Often I have used “letter writing” as a journal exercise for myself, and I encourage both my coaching clients and journaling students to use it as a tool for self-discovery and a way of releasing thoughts and emotions .
In an age where texting and email reign as two of our main forms of interpersonal communication, letter writing is a novel experience for many people. However, for hundreds of years, the letter was the most personal, private and attentive way people shared the experiences of their lives and expressed their deepest feelings to another.
Without knowing the psychological and physical benefits of writing about meaningful experiences and sharing thoughts and feelings, for centuries people were engaging in a powerful, cathartic process.
Letter writing in your journal offers the opportunity to speak your mind and heart to another person without reserve, knowing that at the end of it you can sign off and close your journal. The information has been relayed, the experiences shared, the feelings expressed without having to fold the pages, put them in an envelope, stamp and send … because, of course, this letter is really about You rather than the person you are writing to.
You can use letter writing to speak to anyone with whom you have unresolved issues: a lost love, someone who has passed on, a broken relationship, a long, lost friend, a grumpy boss or a checked-out co-worker. Or, you can write a letter to an aspect of your Self: the child you once were, the inner child you carry with you now, your sadness, your unhappiness or your powerful self.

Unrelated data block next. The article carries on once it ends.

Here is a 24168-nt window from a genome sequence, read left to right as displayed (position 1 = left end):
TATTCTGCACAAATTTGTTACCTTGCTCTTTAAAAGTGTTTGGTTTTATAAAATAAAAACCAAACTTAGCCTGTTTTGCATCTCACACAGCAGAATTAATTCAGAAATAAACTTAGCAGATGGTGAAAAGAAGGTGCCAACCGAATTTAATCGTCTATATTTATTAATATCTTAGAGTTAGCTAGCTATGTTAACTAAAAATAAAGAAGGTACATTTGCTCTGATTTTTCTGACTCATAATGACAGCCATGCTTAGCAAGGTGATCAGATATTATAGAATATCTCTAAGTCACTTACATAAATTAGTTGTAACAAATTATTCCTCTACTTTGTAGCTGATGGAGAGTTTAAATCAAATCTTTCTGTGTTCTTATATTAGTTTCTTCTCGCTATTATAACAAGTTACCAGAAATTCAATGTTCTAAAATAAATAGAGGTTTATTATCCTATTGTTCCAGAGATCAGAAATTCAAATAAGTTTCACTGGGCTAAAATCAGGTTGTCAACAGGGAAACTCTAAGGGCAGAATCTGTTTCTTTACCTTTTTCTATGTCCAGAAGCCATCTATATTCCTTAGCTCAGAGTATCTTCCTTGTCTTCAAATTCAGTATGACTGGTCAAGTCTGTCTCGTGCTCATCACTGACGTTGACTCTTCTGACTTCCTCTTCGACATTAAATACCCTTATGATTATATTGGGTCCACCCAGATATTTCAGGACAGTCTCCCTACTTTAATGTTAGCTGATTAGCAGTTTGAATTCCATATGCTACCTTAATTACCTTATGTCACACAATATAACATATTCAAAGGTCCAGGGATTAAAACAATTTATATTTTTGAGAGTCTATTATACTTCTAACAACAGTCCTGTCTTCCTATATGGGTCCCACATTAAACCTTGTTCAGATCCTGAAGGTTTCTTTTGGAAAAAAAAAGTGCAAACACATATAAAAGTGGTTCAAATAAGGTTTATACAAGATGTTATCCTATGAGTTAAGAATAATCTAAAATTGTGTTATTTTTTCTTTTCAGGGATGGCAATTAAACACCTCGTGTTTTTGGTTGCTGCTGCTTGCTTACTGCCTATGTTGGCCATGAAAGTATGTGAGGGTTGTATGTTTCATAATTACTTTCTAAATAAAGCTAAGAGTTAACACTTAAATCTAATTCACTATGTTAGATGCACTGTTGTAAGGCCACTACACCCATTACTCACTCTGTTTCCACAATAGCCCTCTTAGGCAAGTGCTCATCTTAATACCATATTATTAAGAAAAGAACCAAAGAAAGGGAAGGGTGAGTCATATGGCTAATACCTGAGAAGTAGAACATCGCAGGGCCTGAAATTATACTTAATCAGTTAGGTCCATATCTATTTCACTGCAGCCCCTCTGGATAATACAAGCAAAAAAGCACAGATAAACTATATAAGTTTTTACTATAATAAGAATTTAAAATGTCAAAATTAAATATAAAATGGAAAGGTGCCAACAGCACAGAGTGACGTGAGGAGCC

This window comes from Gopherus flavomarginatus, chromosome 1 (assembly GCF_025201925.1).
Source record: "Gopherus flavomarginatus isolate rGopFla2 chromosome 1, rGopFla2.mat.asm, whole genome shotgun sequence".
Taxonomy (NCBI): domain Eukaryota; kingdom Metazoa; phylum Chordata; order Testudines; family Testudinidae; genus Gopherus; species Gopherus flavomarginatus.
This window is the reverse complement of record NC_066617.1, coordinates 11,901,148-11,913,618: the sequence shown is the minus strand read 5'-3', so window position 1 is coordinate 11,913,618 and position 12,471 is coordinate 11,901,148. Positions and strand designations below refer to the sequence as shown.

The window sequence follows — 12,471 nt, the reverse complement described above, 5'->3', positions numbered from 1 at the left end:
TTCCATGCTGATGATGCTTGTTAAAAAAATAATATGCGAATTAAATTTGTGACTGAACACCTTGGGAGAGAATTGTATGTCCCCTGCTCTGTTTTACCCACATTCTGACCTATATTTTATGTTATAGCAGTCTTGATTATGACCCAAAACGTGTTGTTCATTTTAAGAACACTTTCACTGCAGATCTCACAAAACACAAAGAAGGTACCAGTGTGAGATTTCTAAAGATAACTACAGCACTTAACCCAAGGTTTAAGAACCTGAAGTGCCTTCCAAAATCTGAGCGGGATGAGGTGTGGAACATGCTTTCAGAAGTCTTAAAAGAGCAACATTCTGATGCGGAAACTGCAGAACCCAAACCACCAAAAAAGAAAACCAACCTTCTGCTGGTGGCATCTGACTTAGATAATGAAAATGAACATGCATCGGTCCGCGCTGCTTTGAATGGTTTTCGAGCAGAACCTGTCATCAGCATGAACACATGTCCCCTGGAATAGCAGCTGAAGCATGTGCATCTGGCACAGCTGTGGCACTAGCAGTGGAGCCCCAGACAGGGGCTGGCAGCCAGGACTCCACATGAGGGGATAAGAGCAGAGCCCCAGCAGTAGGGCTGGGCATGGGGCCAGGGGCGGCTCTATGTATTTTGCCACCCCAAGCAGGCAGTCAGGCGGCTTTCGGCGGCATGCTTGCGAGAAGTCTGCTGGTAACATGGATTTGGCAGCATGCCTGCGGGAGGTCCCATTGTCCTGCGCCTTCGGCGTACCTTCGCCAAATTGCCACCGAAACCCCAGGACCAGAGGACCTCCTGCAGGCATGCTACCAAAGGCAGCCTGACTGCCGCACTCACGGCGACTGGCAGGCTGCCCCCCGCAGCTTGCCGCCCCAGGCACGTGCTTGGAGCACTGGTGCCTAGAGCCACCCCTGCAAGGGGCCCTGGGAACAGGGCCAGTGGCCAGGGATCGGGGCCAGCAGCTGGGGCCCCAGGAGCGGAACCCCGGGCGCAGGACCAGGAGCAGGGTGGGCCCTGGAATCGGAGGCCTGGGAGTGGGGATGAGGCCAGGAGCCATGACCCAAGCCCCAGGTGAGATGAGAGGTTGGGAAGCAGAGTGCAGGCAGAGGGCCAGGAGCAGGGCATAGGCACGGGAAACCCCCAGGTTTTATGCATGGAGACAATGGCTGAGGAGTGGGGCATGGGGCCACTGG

And, if you journal regularly, in the midst of writing an entry, you may use a letter any time you come up against a feeling towards another, or yourself, in order to hone in on an issue. The key is to express to “whomever” exactly what you need to, without reservation.
Energetically speaking, when we hold within us unexpressed thoughts and feelings about someone – good or bad – they can keep us unduly attached to that person or affect our energy exchange with others.
Here are two examples: If I have not released old feelings for a past love, this can affect my ability to offer love fully to someone new. Or, if I am holding on to unexpressed anger towards someone, that anger can leak out into other important relationships in my life.
I am not purporting that if you write an unsendable letter to someone, you will be completely clear and released of your thoughts and emotions concerning them, and that will be the end of it. I am saying that by giving voice on the page to what is unexpressed in you – good or bad – you will expand your awareness of what holds you back and what can move you forward to living a healthier, more balanced life.
Letter writing is a powerful tool to help you discover that awareness!